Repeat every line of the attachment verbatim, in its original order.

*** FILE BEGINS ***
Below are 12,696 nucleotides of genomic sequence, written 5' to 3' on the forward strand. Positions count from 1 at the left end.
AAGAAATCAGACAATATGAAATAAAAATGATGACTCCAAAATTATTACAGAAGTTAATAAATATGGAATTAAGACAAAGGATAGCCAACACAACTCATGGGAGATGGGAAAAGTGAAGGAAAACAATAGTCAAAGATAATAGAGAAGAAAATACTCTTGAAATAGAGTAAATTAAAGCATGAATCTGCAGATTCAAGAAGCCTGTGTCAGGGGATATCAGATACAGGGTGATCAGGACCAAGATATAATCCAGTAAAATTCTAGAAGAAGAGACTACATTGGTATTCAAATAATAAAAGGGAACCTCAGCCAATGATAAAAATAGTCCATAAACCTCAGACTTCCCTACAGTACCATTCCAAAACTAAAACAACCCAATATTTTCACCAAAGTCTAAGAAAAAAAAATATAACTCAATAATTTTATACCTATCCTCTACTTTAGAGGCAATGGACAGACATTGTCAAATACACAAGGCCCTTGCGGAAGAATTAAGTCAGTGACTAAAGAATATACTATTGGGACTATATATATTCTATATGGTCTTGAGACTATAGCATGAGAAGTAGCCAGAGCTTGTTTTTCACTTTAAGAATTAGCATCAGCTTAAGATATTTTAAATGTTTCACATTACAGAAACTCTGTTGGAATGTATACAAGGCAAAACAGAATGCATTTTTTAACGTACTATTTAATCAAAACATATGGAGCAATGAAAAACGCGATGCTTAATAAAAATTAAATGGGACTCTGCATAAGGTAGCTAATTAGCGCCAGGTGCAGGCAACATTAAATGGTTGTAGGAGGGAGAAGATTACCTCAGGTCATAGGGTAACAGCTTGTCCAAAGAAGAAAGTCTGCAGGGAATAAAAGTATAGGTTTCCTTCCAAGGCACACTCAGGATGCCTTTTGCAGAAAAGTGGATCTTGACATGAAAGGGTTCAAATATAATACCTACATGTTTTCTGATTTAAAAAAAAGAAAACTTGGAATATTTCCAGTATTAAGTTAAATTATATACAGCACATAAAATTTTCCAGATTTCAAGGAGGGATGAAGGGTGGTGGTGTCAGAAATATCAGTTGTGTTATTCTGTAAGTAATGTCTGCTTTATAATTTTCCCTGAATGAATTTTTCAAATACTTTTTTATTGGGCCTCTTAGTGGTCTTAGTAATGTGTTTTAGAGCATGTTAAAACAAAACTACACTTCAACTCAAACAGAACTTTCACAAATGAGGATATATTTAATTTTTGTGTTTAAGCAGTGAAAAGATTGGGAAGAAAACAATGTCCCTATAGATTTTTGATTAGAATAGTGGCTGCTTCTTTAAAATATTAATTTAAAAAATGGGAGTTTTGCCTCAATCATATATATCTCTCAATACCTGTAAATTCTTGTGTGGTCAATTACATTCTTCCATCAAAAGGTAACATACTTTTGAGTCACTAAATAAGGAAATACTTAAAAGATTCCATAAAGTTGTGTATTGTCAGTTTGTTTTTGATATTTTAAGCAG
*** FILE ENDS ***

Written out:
Below are 12,696 nucleotides of genomic sequence, written 5' to 3' on the forward strand. Positions count from 1 at the left end.
AAGAAATCAGACAATATGAAATAAAAATGATGACTCCAAAATTATTACAGAAGTTAATAAATATGGAATTAAGACAAAGGATAGCCAACACAACTCATGGGAGATGGGAAAAGTGAAGGAAAACAATAGTCAAAGATAATAGAGAAGAAAATACTCTTGAAATAGAGTAAATTAAAGCATGAATCTGCAGATTCAAGAAGCCTGTGTCAGGGGATATCAGATACAGGGTGATCAGGACCAAGATATAATCCAGTAAAATTCTAGAAGAAGAGACTACATTGGTATTCAAATAATAAAAGGGAACCTCAGCCAATGATAAAAATAGTCCATAAACCTCAGACTTCCCTACAGTACCATTCCAAAACTAAAACAACCCAATATTTTCACCAAAGTCTAAGAAAAAAAAATATAACTCAATAATTTTATACCTATCCTCTACTTTAGAGGCAATGGACAGACATTGTCAAATACACAAGGCCCTTGCGGAAGAATTAAGTCAGTGACTAAAGAATATACTATTGGGACTATATATATTCTATATGGTCTTGAGACTATAGCATGAGAAGTAGCCAGAGCTTGTTTTTCACTTTAAGAATTAGCATCAGCTTAAGATATTTTAAATGTTTCACATTACAGAAACTCTGTTGGAATGTATACAAGGCAAAACAGAATGCATTTTTTAACGTACTATTTAATCAAAACATATGGAGCAATGAAAAACGCGATGCTTAATAAAAATTAAATGGGACTCTGCATAAGGTAGCTAATTAGCGCCAGGTGCAGGCAACATTAAATGGTTGTAGGAGGGAGAAGATTACCTCAGGTCATAGGGTAACAGCTTGTCCAAAGAAGAAAGTCTGCAGGGAATAAAAGTATAGGTTTCCTTCCAAGGCACACTCAGGATGCCTTTTGCAGAAAAGTGGATCTTGACATGAAAGGGTTCAAATATAATACCTACATGTTTTCTGATTTAAAAAAAAGAAAACTTGGAATATTTCCAGTATTAAGTTAAATTATATACAGCACATAAAATTTTCCAGATTTCAAGGAGGGATGAAGGGTGGTGGTGTCAGAAATATCAGTTGTGTTATTCTGTAAGTAATGTCTGCTTTATAATTTTCCCTGAATGAATTTTTCAAATACTTTTTTATTGGGCCTCTTAGTGGTCTTAGTAATGTGTTTTAGAGCATGTTAAAACAAAACTACACTTCAACTCAAACAGAACTTTCACAAATGAGGATATATTTAATTTTTGTGTTTAAGCAGTGAAAAGATTGGGAAGAAAACAATGTCCCTATAGATTTTTGATTAGAATAGTGGCTGCTTCTTTAAAATATTAATTTAAAAAATGGGAGTTTTGCCTCAATCATATATATCTCTCAATACCTGTAAATTCTTGTGTGGTCAATTACATTCTTCCATCAAAAGGTAACATACTTTTGAGTCACTAAATAAGGAAATACTTAAAAGATTCCATAAAGTTGTGTATTGTCAGTTTGTTTTTGATATTTTAAGCAG